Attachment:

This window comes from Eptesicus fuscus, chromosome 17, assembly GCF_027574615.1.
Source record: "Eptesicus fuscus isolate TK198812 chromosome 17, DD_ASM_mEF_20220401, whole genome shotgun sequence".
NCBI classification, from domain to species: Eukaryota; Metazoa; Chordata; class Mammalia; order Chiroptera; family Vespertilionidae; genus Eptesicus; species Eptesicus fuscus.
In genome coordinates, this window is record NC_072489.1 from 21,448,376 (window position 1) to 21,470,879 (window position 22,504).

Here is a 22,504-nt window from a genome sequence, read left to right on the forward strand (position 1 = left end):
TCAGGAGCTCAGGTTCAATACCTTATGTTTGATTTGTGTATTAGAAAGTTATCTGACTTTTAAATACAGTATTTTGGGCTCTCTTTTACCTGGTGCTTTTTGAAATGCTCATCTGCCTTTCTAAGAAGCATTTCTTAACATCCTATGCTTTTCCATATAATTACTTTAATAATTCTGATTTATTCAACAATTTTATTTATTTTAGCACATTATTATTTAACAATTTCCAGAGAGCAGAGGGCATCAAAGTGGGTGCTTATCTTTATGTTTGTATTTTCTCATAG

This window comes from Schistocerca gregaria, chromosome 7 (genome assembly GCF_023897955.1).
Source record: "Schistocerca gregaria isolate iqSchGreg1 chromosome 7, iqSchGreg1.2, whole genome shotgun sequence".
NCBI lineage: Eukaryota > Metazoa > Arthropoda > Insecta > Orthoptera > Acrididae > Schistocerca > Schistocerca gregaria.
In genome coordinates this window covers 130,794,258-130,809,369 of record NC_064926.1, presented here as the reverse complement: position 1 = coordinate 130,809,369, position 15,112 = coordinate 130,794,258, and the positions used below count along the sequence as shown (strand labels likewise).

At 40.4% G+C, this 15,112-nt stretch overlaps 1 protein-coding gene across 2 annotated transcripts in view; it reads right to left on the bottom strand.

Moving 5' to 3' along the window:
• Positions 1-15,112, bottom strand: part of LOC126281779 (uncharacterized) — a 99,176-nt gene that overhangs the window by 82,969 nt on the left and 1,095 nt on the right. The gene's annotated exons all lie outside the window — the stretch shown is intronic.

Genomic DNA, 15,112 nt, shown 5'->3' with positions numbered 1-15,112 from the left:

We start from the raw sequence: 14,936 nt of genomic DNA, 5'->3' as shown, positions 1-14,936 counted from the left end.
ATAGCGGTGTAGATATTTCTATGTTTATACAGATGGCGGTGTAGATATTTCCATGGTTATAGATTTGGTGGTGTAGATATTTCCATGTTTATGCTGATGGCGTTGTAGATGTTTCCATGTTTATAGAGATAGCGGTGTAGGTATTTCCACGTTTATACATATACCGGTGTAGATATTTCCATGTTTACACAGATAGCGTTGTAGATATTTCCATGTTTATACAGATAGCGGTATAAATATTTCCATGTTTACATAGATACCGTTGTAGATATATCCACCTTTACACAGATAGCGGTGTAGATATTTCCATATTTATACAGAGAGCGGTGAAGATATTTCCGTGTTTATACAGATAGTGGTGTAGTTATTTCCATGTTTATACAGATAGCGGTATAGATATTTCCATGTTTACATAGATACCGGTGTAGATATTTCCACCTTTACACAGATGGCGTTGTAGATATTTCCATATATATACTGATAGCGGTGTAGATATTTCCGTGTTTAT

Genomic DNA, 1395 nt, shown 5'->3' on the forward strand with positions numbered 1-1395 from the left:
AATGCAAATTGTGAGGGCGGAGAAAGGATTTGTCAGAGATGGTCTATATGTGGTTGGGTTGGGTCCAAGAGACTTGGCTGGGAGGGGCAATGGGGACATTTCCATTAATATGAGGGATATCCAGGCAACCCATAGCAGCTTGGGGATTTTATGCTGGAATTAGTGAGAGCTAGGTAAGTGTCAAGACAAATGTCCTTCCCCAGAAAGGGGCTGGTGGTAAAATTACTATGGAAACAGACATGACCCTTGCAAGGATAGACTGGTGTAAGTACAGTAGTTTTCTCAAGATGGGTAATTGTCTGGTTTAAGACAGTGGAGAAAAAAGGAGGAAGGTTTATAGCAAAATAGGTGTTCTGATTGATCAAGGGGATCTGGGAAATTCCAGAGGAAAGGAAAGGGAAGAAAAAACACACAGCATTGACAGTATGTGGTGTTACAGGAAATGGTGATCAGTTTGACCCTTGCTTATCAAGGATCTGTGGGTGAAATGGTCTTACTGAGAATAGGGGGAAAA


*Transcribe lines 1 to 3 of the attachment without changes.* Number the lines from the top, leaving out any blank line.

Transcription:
This window comes from Eptesicus fuscus, chromosome 17, assembly GCF_027574615.1.
Source record: "Eptesicus fuscus isolate TK198812 chromosome 17, DD_ASM_mEF_20220401, whole genome shotgun sequence".
NCBI classification, from domain to species: Eukaryota; Metazoa; Chordata; class Mammalia; order Chiroptera; family Vespertilionidae; genus Eptesicus; species Eptesicus fuscus.